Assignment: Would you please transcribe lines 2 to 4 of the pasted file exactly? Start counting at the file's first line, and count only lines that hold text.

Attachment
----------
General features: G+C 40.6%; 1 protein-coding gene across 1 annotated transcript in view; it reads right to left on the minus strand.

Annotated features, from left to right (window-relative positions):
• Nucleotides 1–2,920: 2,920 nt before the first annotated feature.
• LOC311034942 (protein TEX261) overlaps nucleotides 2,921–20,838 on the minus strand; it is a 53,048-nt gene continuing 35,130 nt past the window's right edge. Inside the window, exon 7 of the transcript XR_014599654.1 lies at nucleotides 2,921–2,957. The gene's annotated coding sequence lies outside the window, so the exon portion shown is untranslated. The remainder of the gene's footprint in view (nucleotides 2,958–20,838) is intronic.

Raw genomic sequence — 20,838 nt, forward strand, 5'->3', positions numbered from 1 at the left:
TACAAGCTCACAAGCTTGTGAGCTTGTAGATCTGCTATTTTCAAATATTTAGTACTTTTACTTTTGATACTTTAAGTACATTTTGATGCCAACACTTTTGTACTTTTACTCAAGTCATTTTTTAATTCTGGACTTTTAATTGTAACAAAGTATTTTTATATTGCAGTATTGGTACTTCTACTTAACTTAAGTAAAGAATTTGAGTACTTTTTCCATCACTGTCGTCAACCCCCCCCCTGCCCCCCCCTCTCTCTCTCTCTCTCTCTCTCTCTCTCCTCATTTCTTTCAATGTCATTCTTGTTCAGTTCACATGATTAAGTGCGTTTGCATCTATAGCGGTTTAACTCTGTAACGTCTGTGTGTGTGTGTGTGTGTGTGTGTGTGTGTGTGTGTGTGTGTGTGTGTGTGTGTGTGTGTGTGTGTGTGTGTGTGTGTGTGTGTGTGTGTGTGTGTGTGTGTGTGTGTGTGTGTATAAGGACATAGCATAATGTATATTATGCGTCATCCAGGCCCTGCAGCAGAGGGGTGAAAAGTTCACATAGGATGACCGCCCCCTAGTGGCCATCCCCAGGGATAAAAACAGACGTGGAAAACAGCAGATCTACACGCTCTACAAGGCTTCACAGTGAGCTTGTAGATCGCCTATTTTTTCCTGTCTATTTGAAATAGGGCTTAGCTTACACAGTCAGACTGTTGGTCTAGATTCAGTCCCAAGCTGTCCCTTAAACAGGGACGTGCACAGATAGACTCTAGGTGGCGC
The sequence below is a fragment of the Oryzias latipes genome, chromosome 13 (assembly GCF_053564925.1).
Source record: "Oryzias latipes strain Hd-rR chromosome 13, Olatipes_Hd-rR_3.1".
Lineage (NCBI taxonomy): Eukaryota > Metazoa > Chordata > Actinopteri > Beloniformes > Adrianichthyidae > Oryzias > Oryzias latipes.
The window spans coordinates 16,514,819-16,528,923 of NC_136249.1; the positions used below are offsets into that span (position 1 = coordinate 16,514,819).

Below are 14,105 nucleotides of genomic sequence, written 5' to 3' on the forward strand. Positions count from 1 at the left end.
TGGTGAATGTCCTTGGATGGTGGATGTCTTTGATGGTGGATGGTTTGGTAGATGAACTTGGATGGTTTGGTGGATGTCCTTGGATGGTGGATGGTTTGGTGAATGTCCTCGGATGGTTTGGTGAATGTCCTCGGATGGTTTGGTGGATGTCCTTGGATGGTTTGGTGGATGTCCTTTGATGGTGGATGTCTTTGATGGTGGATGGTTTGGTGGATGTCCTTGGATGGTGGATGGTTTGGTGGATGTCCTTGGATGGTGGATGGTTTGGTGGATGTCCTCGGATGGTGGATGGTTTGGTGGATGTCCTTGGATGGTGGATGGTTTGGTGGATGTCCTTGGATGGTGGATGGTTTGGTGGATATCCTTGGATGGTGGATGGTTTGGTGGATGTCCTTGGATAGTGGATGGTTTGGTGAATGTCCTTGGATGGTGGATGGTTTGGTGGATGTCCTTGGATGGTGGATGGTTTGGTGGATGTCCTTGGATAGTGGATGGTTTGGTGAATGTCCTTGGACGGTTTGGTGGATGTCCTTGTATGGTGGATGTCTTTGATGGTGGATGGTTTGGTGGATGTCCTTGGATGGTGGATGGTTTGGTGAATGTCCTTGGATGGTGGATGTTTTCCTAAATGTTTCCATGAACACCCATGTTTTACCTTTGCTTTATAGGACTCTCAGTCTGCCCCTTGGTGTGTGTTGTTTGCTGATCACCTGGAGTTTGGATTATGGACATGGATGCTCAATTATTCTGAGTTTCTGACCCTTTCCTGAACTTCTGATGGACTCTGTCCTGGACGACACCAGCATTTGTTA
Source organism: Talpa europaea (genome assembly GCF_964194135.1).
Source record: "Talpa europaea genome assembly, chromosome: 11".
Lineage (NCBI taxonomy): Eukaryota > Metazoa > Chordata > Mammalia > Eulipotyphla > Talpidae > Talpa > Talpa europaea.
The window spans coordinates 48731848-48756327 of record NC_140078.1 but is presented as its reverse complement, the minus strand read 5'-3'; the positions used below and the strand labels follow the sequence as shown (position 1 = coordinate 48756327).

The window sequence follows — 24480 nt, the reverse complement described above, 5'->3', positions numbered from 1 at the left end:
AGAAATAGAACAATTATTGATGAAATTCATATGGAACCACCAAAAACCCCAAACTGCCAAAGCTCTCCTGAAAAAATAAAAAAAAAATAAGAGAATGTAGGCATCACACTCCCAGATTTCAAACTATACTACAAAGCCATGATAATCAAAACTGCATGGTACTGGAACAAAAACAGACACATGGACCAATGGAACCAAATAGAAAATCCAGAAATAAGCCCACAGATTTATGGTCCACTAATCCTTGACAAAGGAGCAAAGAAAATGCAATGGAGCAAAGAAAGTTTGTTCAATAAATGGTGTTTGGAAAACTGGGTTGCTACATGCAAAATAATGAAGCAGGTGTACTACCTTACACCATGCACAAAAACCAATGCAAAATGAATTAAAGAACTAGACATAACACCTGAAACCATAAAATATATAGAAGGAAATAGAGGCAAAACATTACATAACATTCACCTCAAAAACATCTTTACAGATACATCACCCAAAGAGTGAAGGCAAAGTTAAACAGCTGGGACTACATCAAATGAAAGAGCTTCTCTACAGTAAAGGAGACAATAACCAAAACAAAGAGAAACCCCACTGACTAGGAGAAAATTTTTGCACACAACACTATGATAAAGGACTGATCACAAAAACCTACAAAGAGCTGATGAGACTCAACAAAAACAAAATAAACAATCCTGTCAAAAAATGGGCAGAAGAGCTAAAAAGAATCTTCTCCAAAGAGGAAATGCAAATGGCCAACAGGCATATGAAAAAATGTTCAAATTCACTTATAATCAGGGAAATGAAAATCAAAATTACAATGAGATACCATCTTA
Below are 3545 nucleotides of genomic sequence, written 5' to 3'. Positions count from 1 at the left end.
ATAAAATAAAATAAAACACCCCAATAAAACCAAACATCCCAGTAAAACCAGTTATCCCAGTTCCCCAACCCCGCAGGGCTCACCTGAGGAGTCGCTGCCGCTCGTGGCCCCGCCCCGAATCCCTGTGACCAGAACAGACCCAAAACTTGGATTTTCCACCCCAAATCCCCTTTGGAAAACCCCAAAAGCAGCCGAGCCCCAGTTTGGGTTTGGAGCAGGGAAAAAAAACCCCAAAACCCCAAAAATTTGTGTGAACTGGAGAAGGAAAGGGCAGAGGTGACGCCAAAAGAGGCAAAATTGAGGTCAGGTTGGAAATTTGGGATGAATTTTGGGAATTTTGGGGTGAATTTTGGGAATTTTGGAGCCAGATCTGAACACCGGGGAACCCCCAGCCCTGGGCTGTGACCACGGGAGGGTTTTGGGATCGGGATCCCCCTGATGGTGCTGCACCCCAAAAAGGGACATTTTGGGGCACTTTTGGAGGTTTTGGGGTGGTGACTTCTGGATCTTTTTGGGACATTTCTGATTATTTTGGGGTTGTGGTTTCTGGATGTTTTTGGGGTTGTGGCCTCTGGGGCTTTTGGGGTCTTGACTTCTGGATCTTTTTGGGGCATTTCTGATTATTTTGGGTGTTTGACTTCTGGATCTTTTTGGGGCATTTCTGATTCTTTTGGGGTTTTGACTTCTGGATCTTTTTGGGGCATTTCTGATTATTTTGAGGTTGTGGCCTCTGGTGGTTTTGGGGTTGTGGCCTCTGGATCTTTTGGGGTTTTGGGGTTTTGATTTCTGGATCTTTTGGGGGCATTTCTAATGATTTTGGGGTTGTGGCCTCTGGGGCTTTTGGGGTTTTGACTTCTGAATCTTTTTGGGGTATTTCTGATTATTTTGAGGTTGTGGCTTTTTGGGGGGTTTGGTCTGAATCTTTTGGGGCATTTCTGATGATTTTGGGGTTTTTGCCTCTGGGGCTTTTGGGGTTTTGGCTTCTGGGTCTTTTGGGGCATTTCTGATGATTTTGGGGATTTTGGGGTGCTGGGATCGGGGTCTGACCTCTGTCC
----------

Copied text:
Annotated features, from left to right (window-relative positions):
• Nucleotides 1–2,920: 2,920 nt before the first annotated feature.
• LOC311034942 (protein TEX261) overlaps nucleotides 2,921–20,838 on the minus strand; it is a 53,048-nt gene continuing 35,130 nt past the window's right edge. Inside the window, exon 7 of the transcript XR_014599654.1 lies at nucleotides 2,921–2,957. The gene's annotated coding sequence lies outside the window, so the exon portion shown is untranslated. The remainder of the gene's footprint in view (nucleotides 2,958–20,838) is intronic.